PAUL CARPENTER STANDLEY

Photo of Paul Standley

Paul was born March 21, 1884, in Avalon, Missouri. His education began at Drury College in Springfield, Missouri, (there he published his first paper!) and continued at New Mexico State College where he earned his bachelor's and master's degrees in 1907 and 1908. He continued at his alma mater as an assistant botanist from 1908 to 1909. In 1909, he became a botanist at the U.S. National Museum where he remained until 1928. During this period he published an astonishing variety of papers, including Flora of New Mexico (1915) with Wooten, a number of families for the Flora of North America (1916-24), Flora of the District of Columbia (1919) with A. S. Hitchcock, his influential Trees and Shrubs of Mexico (1926) with over 1,700 pages, and his Flora of the Panama Canal Zone (1928). In 1928, he moved to the Field Museum in Chicago and continued producing an astonishing number of publications, such as Flora of Costa Rica (1937-40) with 1,616 pages. In 1950, he moved to the Escuela Agricola Panamericana and remained there until 1957 when he retired to Tegucigalpa, Honduras, where he continued to work until his death June 2, 1963. Stafleu and Cowan (1986) characterized him as "prolific botanist, collector and student of the New World floras, botanical explorer of Central and Western North America."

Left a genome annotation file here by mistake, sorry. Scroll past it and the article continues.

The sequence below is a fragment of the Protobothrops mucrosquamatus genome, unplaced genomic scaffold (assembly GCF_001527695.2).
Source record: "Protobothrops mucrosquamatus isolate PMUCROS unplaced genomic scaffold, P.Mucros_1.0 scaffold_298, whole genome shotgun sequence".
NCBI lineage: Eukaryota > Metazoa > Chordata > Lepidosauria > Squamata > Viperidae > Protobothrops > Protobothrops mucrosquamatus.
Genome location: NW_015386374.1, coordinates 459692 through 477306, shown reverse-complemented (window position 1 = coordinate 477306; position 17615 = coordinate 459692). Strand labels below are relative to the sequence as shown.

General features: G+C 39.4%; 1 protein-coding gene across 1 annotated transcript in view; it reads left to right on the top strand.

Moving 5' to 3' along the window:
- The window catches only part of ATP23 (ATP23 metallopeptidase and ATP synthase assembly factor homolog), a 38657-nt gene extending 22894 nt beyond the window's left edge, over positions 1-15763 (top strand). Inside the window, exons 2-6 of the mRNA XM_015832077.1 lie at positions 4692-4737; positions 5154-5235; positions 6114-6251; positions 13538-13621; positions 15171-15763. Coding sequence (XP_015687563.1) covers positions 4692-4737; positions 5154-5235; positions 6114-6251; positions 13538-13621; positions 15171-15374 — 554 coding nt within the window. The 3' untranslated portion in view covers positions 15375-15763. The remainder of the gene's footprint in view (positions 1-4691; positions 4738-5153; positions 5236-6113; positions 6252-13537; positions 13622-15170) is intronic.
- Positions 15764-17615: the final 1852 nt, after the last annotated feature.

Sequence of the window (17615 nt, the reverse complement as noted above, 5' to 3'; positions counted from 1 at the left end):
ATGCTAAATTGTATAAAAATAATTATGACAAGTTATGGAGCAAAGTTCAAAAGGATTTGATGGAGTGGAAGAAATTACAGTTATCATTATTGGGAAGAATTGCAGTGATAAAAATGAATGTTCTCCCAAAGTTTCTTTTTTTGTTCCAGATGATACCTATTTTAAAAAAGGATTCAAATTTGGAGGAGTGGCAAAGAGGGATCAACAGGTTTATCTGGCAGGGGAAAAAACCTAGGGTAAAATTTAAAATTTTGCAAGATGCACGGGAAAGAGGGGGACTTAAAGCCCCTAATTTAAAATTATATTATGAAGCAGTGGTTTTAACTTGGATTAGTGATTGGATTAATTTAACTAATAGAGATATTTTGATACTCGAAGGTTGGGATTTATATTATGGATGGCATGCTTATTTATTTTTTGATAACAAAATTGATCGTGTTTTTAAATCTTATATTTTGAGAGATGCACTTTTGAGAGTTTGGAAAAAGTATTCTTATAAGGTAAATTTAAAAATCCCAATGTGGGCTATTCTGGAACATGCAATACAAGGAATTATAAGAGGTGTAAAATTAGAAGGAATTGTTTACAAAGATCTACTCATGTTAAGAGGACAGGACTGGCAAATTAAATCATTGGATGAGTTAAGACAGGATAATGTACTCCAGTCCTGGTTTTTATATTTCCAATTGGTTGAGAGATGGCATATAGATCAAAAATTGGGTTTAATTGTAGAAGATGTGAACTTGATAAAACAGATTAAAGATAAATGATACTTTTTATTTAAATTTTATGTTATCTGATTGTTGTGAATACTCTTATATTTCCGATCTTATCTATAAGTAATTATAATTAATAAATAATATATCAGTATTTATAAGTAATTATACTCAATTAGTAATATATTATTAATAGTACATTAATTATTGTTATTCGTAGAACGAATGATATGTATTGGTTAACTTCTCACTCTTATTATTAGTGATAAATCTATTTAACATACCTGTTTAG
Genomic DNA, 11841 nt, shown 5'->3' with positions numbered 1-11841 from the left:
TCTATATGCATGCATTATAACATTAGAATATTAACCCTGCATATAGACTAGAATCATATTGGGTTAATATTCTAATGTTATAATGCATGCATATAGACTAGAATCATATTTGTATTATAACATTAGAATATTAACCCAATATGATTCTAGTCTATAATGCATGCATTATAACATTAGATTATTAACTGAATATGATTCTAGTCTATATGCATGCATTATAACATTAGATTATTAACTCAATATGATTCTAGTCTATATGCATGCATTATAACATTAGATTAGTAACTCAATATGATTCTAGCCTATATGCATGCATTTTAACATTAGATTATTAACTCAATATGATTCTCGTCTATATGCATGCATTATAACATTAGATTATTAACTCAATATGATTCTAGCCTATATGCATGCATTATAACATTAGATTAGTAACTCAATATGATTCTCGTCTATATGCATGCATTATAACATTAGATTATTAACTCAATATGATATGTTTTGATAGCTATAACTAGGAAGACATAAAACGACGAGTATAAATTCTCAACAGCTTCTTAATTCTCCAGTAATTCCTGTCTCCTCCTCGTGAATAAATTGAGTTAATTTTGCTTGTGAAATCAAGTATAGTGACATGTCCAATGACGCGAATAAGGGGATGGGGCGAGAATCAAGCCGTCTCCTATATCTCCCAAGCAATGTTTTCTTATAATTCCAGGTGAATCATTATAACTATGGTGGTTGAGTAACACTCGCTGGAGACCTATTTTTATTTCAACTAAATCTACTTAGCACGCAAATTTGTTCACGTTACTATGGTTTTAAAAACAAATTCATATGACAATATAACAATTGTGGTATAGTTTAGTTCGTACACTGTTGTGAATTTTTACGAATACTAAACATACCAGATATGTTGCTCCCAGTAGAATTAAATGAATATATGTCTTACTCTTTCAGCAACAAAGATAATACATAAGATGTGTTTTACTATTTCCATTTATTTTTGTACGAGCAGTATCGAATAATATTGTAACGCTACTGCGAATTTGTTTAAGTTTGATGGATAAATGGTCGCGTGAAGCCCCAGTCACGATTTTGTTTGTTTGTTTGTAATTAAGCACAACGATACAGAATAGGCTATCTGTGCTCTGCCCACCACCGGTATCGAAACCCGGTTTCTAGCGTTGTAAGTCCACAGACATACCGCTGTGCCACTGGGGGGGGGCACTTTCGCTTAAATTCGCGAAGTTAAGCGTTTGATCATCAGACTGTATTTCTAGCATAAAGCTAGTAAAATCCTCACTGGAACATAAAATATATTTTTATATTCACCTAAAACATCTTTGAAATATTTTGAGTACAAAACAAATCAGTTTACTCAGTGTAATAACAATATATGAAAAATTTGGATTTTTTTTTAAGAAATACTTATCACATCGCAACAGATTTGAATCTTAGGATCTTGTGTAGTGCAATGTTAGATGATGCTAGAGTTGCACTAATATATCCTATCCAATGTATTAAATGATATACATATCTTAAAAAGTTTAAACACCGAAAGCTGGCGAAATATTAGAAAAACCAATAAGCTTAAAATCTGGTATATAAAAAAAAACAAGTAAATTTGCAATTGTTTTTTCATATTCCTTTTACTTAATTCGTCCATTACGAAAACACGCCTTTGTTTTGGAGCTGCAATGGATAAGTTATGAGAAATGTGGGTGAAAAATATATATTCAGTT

He was author of 5,712 species names, including transfers, the first ones published in 1914. Three genera, Standleya Brade (1932), Standleyacanthus Leonard (1952) and Standleyanthus King and Robinson (1971), and 222 binomials were named for him, the first being Acacia standleyi Safford (1914) and the last Palicourea standleyana C. M. Taylor (1989).

He was elected to the Washington Biologists' Field Club in 1915 and terminated his membership in 1930.